So grab your query letter, pitch and project and see how quickly you make the publishing world fall in love with you and your book.

If you’d like to listen to an agent’s perspective on the relationship forged between agents and their authors, CLICK HERE for access to an interview I’ve done with Jennifer DeChiara of the Jennifer DeChiara Literary Agency on my popular radio show, “Your Book Is Your Hook!”


Jennifer S. Wilkov: Jennifer S. Wilkov is a best-selling, award-winning author, an award-winning freelance writer, a speaker and trainer, and a Literary Agent Matchmaker™ who focuses on supporting writers with the essentials to become a bestseller: a great project, a strong platform and a well-polished pitch, presentation and hook for their book.


She is also a recognized media spokesperson for Project Night Night, a non-profit organization that delivers Night Night packages to homeless children in shelters across the nation which include a children's book, a stuffed animal and a blanket, and Heifer International's Read to Feed Program which helps children in schools to understand that they can make a difference for others by reading.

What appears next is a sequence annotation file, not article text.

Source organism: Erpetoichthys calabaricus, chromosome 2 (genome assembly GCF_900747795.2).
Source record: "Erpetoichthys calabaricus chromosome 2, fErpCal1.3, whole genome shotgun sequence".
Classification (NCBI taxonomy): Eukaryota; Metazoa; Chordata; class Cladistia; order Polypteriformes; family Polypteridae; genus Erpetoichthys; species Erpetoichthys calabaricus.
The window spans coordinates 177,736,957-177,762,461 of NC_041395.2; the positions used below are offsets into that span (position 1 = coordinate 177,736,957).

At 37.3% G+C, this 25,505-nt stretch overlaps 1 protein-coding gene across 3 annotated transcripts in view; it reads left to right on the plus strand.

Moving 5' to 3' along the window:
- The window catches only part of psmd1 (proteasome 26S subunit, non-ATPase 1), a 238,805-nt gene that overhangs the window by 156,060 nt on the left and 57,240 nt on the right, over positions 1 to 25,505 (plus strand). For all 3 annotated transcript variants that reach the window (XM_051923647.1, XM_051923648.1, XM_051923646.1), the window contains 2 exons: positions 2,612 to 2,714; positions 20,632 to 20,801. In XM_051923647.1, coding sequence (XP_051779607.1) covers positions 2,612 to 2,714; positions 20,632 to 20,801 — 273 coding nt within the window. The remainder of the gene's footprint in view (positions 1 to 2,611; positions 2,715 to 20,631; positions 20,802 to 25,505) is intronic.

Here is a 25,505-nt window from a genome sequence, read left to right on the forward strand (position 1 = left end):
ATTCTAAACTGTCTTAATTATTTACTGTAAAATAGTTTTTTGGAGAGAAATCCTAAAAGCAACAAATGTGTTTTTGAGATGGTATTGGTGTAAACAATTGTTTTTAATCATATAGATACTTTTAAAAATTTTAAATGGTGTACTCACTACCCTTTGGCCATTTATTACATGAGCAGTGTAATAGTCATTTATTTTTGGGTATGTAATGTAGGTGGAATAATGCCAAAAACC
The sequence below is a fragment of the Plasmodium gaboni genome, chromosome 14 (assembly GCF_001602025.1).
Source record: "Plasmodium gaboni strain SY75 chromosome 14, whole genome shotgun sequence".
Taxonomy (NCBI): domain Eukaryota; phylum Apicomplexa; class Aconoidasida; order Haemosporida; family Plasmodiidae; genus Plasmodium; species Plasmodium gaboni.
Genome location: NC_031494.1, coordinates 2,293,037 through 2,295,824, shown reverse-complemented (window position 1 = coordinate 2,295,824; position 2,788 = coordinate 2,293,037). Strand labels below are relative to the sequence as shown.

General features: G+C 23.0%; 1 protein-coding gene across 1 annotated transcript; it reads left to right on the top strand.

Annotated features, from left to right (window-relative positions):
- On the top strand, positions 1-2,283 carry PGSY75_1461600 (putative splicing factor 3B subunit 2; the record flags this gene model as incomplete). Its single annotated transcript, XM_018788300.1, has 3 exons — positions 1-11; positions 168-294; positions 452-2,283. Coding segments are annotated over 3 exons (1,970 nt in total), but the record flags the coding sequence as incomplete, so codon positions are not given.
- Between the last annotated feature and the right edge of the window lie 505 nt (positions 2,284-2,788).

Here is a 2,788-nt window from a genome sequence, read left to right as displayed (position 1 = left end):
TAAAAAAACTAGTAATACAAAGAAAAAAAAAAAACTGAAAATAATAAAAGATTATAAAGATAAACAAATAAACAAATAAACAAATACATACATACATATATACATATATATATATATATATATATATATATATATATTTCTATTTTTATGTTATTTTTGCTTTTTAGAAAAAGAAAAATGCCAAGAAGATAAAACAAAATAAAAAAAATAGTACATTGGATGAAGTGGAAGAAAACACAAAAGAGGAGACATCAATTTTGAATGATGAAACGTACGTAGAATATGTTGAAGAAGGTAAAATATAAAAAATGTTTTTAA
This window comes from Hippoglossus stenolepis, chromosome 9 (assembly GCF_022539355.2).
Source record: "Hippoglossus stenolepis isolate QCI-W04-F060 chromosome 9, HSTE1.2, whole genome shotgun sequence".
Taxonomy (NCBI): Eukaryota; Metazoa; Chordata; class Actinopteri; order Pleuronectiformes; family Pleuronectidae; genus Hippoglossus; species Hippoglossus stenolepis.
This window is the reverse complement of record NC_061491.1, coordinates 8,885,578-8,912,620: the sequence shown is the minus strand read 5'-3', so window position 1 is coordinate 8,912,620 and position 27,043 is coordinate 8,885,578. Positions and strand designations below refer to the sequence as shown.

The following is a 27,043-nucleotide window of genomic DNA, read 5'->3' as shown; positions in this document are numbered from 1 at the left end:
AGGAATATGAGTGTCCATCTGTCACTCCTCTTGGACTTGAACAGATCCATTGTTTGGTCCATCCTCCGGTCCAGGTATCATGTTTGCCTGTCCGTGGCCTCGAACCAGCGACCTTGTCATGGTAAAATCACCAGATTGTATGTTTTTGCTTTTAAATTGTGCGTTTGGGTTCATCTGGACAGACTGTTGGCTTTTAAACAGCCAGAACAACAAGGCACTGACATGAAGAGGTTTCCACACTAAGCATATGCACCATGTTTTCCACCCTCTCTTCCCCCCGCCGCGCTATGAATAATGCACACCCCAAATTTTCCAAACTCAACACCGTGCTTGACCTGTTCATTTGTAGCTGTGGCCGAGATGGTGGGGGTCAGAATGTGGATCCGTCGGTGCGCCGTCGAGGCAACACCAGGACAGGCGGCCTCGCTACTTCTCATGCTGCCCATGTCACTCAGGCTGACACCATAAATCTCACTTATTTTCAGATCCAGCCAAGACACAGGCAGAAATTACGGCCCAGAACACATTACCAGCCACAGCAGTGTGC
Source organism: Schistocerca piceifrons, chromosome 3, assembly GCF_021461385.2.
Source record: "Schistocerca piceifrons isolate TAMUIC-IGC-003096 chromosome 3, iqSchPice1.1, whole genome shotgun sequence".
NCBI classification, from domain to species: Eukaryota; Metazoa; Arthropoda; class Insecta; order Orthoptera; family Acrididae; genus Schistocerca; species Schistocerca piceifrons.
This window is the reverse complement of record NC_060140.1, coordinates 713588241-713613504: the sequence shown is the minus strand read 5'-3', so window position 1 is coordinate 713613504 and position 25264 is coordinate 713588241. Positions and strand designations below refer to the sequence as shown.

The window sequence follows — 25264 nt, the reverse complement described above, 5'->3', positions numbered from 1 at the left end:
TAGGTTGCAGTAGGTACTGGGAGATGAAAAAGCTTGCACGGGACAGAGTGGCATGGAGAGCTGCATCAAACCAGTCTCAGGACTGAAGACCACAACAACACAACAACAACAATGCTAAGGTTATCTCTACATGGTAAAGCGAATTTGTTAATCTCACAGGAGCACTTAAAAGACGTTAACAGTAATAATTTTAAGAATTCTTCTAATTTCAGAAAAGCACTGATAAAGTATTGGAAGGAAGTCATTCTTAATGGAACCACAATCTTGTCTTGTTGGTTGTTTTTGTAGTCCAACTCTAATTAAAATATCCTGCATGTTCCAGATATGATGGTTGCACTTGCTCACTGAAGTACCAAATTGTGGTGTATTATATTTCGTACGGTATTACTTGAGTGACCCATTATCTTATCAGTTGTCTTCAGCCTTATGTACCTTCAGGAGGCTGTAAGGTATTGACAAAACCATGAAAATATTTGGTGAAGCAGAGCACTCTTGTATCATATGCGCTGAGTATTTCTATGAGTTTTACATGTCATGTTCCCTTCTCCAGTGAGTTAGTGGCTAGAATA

Your Book Is Your Hook! is her full service consulting practice that serves authors, writers and wannabes as well as the entire book publishing industry with its endeavors. Best known for its popular weekly radio show, robust resource blog, trainings and advice including the new uniquely positioned service as a Literary Agent Matchmaker™.


Through the popular radio show named after her practice, "Your Book Is Your Hook!", which can be heard every Tuesday morning at 9:00am on and the accompanying show blog at, Jennifer S. Wilkov brings her experience and knowledge of the book business and the people in it as well as her understanding of the author’s experience from conceiving the idea to getting it published to her loyal listeners each week.